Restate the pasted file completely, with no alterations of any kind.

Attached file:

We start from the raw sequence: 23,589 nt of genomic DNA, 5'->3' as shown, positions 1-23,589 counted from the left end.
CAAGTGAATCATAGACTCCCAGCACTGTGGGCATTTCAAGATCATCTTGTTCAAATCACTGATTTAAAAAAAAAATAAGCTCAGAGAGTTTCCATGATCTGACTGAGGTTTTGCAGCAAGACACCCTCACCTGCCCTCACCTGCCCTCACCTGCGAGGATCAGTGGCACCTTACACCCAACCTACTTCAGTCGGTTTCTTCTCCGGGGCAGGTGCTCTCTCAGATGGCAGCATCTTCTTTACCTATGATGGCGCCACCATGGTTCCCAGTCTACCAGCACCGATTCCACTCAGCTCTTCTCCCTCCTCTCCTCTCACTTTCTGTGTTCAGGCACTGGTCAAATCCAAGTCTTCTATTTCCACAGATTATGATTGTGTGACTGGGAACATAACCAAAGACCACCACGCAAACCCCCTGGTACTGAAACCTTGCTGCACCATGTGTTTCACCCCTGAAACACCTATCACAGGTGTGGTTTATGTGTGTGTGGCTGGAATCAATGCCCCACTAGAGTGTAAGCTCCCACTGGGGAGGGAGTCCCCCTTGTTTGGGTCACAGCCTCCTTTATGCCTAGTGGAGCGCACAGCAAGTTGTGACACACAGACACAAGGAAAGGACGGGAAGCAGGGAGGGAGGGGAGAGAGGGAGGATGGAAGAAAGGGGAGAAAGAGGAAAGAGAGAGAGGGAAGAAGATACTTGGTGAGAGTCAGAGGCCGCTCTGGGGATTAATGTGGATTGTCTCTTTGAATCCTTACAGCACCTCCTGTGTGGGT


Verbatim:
We start from the raw sequence: 23,589 nt of genomic DNA, 5'->3' as shown, positions 1-23,589 counted from the left end.
CAAGTGAATCATAGACTCCCAGCACTGTGGGCATTTCAAGATCATCTTGTTCAAATCACTGATTTAAAAAAAAAATAAGCTCAGAGAGTTTCCATGATCTGACTGAGGTTTTGCAGCAAGACACCCTCACCTGCCCTCACCTGCCCTCACCTGCGAGGATCAGTGGCACCTTACACCCAACCTACTTCAGTCGGTTTCTTCTCCGGGGCAGGTGCTCTCTCAGATGGCAGCATCTTCTTTACCTATGATGGCGCCACCATGGTTCCCAGTCTACCAGCACCGATTCCACTCAGCTCTTCTCCCTCCTCTCCTCTCACTTTCTGTGTTCAGGCACTGGTCAAATCCAAGTCTTCTATTTCCACAGATTATGATTGTGTGACTGGGAACATAACCAAAGACCACCACGCAAACCCCCTGGTACTGAAACCTTGCTGCACCATGTGTTTCACCCCTGAAACACCTATCACAGGTGTGGTTTATGTGTGTGTGGCTGGAATCAATGCCCCACTAGAGTGTAAGCTCCCACTGGGGAGGGAGTCCCCCTTGTTTGGGTCACAGCCTCCTTTATGCCTAGTGGAGCGCACAGCAAGTTGTGACACACAGACACAAGGAAAGGACGGGAAGCAGGGAGGGAGGGGAGAGAGGGAGGATGGAAGAAAGGGGAGAAAGAGGAAAGAGAGAGAGGGAAGAAGATACTTGGTGAGAGTCAGAGGCCGCTCTGGGGATTAATGTGGATTGTCTCTTTGAATCCTTACAGCACCTCCTGTGTGGGT